As of May 17, there are 12,571 positive cases and 453 deaths from COVID-19 in Wisconsin, and 537 and 25 respectively in Dane County. The numbers will be higher tomorrow. Madison Metro's administrative offices are closed to the public but its buses continue to operate. Buses provide an essential service. Essential travel includes going to work, medical appointments and grocery stores. Passengers enter and exit the bus through the back door, if they’re able. Physical distancing limits passengers to a maximum of 15 at any one time. Extra buses may be employed if there is a need for them. Buses run on a modified Saturday schedule. There is no fare collection, and buses are cleaned extensively on at least a daily basis. Even with such precaution, at least one operator has tested positive for having the virus, although some think it unlikely that it was contracted from a passenger.
How quickly things changed. Despite earlier press rumblings about the emergence of a new, sometimes fatal virus, the first local press mention that someone in Dane County had contracted COVID-19 did not appear until early February 2020. An unidentified person returning from China at the end of January had tested positive and voluntarily gone into self-isolation for a couple weeks. The World Health Organization may have declared COVID-19 a Public Health Emergency of International Concern on January 30, but this was the first known case in Wisconsin, while of more salience at the time was how bad our flu season was. The flu was hospitalizing if not killing victims. And ironically, a major conference on health policy attended by hundreds here in Wisconsin was held on March 2 at the Monona Terrace Convention Center.
It has been, and still is, a time of rapid change amid mixed and confusing messages. On the one hand we would read "Bartlett [community health supervisor for Public Health in Madison and Dane County] said the risk for getting COVID-19 remains low in Wisconsin. ..." (Feb. 29) and "Public health emergency not needed 'at this time' for COVID-19 coronavirus, state says" (March 5). On the other we would read "UW-Madison prepares for possibility of COVID-19 coronavirus outbreak, dusts off pandemic plan" (March 3), "Bus drivers, clerks and other workers who interact with the public fear exposure to coronavirus" (March 5) and "Coronavirus has halted ... concerts, festivals and movie premieres" (March 10).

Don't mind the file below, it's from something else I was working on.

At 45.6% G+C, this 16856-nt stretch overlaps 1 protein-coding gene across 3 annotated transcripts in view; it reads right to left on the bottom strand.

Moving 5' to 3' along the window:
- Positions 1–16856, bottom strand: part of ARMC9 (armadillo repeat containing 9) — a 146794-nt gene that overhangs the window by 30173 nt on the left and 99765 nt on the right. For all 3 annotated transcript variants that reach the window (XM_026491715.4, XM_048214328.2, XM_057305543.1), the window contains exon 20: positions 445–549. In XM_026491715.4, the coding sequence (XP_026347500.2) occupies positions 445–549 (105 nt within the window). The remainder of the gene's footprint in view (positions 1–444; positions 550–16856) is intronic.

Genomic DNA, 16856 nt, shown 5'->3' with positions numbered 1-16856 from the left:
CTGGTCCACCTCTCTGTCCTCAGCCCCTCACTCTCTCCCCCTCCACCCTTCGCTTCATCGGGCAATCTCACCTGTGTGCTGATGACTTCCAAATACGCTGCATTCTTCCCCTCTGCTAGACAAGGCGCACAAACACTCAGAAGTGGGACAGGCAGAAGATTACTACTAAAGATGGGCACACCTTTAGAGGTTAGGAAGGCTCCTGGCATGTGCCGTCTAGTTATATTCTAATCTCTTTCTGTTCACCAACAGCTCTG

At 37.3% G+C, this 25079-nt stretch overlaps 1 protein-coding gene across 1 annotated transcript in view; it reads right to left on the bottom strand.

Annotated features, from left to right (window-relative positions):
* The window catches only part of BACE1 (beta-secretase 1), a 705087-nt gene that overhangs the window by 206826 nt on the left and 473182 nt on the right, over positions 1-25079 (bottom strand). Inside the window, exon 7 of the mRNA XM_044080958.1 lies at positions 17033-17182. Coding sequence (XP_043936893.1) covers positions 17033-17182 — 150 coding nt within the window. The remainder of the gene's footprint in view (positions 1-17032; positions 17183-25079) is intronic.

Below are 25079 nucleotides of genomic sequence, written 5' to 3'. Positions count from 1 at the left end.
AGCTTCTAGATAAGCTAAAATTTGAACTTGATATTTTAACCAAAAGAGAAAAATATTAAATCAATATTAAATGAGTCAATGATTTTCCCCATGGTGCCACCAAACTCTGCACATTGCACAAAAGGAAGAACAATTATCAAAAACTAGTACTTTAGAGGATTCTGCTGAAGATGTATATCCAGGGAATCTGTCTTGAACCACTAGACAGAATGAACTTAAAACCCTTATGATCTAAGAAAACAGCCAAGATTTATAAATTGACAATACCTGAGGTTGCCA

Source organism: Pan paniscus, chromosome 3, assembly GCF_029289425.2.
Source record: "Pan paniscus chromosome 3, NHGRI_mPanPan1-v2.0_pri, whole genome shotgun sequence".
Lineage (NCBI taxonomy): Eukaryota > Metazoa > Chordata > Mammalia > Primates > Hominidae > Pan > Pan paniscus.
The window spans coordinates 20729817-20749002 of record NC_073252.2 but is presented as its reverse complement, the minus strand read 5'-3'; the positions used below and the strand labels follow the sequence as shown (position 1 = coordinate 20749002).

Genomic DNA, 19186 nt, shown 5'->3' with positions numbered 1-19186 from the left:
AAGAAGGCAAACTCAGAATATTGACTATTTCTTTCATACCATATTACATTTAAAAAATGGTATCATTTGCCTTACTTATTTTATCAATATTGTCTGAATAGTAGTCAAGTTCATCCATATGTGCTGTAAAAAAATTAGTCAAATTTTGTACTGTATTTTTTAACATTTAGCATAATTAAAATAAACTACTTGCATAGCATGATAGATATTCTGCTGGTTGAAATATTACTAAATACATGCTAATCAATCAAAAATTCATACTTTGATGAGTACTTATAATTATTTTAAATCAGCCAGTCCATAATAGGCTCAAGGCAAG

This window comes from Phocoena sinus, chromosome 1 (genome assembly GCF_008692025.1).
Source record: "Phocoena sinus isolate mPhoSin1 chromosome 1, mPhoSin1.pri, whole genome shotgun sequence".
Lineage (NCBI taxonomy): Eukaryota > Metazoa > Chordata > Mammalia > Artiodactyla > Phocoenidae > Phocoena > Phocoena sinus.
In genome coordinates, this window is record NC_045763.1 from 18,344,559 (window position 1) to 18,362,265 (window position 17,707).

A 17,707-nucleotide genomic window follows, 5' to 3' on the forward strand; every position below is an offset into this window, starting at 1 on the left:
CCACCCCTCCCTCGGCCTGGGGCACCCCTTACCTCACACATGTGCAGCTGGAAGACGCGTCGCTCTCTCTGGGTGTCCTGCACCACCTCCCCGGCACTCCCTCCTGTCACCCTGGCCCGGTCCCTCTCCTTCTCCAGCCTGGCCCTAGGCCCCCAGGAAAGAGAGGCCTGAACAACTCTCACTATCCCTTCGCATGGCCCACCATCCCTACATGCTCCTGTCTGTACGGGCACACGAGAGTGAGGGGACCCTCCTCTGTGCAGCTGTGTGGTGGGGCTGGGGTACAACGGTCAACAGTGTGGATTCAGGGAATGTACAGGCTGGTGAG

We do know that Governor Evers declared a public health emergency on March 12, a day before President Trump proclaimed a National Emergency. We do know that the Governor's declaration was followed by a "Safer at Home" order issued with the head of the state's Department of Health to begin March 25 and now extended with modification to May 26. And we do know that after the declaration but before the order, the UW-Madison campus was abruptly shut down at the beginning of Spring Break on March 14, Madison College shut soon thereafter and the Madison Metropolitan School District suspended classes March 20.
Likewise Metro management, with more than a little encouragement from Metro workers, also enacted many safety enhancements after the Governor's declaration but before the "Safer at Home" order went into effect. Beginning March 18, Metro limited the number of passengers on a bus to 15, enhanced cleaning and disinfecting, and beginning March 24 required passengers to ENTER as well as exit the bus through the rear door if they could. Fares were not collected.
Maybe some public transit systems in Wisconsin such as in Green Bay, could shut down completely as a consequence of the declaration, but Madison's Metro Transit was considered an "essential service" that had to continue operating, even if in a significantly modified form. Indeed, some transit advocates saw the pandemic as an opportunity to argue that the essential nature of public transit often went unappreciated and misunderstood.
Continuing to operate, but with extra safety measures, was a huge contrast to transit agencies in many other parts of the country. Major news outlets ran harrowing stories of perilous, sometimes deadly, situations for "essential" passengers and operators. In fact, one story related how the Detroit, Michigan transit system only enacted safety regulations after a bus operator had contracted COVID-19 from a passenger and died. And only weeks after Metro had drastically modified its operations did the federal transit administration finally issue a Safety Advisory (SA 20-1 on April 14).
A major consequence of added restrictions to riding the bus was that ridership and farebox revenue dropped to less than a tenth of its normal level. Beginning March 23 Metro had started operating on a modified Saturday schedule all seven days of the week. Even so, Metro and other transit agencies were operating at a huge loss. In a piece that came out March 20, the national TransitCenter estimated that the annual financial impact of COVID-19 on transit agencies in the United States ranged somewhere between $26 billion and $40 billion. This piece, along with a campaign spearheaded by Transportation for America is credited with having $25 billion in aid to transit agencies included in Congress's multi-trillion dollar CARES (Coronavirus Aid, Relief and Economic Security) Act. Of this, Madison was allotted $24.4 million for capital, operating and other expenses, including overtime and administrative leave pay.
Nobody knows how or when things will open up again, or what it will look like when they do. Some speculate a lasting shift toward telework and a massive shift away from commuting to work by any mode, including the automobile. Others speculate that mass transit will only truly rebound after the emergence of a vaccine. At that point, it is conjectured, more people will have become sensitized to how huge a bite the car-centric lifestyle takes from a household's budget and will choose to travel less expensively by foot, wheelchair, bike or public transit.